Thursday, August 13, 2009

Rapper Gets Two Years in Prison for "Kill Me a Cop" Song

In theory, this song is a threat, so in that sense, it's wrong, but there have been worse songs in the history in hip hop with the same theme and the penalty then didn't go past the government attempting to censor it. I guess what seperates this one from the pack is the fact that he specifically mentions the cops names. My take on things like this is, yes, the message is conflicted and disturbing, but songs like this are a s a cry for help. Instead of imprisoning minorities for relaying messages like this, those who take offense should take a second to dissect the message to better understand where the artist is coming from. They should ask, "Why would he even feel the need to make song like this?" Or "What's the motivation for this song?" I don't agree with the way some rappers attempt to get their point across or how they verbalize their struggle by glorifying the negative aspects, but there is a reason why they even feel the need to rap about these issues it in the first place; they are products of their environment. Another thing that bothers me is the fact that historically, people have gotten less time for harsher offenses, such as actually KILLING someone (like NFL player Donte Stallworth, who got 24 days in prison). I guess he can't make a good case for himself when his prior offense was cocaine related but whatever. Read the story below (source):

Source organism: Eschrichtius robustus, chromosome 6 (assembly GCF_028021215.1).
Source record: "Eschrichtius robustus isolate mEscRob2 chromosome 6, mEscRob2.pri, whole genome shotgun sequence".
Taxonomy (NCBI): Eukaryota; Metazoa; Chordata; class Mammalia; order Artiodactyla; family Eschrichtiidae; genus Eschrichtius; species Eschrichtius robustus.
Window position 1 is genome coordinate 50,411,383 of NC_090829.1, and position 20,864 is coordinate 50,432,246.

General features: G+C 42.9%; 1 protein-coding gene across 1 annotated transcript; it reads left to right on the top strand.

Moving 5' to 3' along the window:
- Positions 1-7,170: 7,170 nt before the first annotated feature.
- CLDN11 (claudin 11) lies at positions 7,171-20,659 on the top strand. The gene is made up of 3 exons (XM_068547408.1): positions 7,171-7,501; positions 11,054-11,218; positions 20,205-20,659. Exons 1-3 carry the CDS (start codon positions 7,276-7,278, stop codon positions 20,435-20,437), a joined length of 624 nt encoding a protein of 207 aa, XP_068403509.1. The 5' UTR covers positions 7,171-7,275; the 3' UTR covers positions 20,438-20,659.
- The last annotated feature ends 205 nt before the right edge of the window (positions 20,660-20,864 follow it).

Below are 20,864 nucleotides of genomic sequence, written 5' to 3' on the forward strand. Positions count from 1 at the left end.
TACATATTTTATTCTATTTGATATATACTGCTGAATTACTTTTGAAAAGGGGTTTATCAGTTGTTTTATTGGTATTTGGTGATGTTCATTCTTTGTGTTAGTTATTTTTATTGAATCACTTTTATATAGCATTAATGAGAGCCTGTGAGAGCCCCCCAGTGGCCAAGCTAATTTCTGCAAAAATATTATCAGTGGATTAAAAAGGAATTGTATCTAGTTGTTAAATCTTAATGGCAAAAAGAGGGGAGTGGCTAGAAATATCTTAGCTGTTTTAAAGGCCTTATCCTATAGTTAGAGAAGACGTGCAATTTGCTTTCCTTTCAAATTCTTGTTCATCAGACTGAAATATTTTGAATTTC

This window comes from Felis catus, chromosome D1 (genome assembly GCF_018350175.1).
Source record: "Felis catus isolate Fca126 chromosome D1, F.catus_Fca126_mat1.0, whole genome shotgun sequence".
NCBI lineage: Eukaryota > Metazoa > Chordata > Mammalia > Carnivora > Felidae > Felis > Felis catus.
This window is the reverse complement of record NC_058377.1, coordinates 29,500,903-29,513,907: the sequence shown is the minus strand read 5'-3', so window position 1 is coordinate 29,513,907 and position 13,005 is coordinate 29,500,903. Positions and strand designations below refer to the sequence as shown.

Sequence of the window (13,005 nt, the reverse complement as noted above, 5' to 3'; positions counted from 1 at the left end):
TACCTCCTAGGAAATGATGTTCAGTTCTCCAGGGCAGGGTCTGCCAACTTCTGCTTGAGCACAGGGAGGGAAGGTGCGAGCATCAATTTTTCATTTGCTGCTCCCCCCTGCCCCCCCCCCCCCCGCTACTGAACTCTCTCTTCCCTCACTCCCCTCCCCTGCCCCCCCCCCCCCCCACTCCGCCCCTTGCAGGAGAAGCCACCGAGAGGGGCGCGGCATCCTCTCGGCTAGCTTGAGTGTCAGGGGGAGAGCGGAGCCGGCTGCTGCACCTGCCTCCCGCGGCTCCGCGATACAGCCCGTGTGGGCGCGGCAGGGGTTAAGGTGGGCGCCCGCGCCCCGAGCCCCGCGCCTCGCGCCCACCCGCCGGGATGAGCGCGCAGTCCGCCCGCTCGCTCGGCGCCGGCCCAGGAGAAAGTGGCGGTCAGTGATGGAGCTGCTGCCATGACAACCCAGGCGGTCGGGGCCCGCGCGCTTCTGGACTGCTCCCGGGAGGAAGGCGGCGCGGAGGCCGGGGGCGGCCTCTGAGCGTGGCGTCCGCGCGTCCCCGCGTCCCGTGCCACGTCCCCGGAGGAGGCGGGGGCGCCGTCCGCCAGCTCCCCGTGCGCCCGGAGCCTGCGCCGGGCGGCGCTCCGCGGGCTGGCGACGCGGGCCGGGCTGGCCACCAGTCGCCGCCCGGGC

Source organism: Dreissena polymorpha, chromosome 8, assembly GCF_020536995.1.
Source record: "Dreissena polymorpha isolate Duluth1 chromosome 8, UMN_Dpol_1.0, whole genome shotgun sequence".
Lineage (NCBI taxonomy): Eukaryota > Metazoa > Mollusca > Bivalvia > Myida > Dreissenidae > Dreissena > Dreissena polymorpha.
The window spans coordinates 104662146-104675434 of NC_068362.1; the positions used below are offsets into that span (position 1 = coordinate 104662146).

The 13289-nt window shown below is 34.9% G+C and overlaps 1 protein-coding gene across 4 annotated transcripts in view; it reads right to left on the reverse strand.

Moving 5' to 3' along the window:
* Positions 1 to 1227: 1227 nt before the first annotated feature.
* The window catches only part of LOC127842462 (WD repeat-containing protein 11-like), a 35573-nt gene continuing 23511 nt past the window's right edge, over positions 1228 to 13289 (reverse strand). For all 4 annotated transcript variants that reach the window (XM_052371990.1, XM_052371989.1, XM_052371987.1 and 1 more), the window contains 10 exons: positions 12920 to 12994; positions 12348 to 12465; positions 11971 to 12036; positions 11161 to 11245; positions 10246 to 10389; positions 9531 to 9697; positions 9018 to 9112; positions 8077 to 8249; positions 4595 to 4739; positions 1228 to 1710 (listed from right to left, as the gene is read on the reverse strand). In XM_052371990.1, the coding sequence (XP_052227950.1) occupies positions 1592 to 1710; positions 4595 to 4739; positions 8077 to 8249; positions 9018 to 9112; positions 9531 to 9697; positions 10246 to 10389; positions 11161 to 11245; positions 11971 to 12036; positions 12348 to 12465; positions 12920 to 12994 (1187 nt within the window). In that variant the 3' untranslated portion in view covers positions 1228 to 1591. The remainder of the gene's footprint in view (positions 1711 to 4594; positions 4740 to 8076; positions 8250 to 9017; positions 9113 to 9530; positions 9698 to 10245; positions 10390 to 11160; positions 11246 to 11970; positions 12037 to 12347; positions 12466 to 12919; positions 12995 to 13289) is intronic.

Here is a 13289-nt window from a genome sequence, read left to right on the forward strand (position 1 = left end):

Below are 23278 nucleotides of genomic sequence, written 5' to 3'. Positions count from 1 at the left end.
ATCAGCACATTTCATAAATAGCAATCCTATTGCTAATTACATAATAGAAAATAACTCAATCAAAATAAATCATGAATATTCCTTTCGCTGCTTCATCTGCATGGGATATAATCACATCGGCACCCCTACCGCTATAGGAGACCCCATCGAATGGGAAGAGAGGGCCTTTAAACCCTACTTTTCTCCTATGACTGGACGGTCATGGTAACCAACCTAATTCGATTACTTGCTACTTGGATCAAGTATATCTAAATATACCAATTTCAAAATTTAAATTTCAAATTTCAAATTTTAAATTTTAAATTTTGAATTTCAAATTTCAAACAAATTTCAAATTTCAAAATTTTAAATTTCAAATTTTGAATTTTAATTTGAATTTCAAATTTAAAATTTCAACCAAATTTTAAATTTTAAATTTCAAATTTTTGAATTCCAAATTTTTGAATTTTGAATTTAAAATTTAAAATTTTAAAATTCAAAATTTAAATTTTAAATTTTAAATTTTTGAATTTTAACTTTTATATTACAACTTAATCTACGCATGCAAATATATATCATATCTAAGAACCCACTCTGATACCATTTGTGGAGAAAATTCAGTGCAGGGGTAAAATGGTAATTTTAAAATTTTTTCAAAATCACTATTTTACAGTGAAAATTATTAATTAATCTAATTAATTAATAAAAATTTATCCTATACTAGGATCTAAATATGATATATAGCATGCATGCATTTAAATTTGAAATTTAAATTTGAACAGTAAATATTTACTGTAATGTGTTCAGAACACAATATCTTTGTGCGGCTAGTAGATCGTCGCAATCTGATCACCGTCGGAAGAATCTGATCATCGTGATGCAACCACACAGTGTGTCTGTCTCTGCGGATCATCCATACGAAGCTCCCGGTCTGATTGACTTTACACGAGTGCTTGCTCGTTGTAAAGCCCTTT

Florida rapper Antavio Johnson has been sentenced to two years in prison for his song "Kill Me a Cop", which he produced as a teenager.

Johnson wrote the song in response to harassment he received from two Florida police officers. In the song, Johnson specifically mentions the two officers - one male and one female - by name, saying they would be shot with a "glock" in the "dome" if they "get my timing wrong."

After the song was completed, Johnson put it up on his MySpace page, and authorities stumbled across it while looking for gang-related activity on MySpace. The song was never played on the radio.

The 20-year-old is already serving time for violating probation related to cocaine use.

Johnson has received some support from the American Civil Liberties Union, saying that while Johnson's lyrics might disturb, "We [shouldn't] punish bad thoughts in America."

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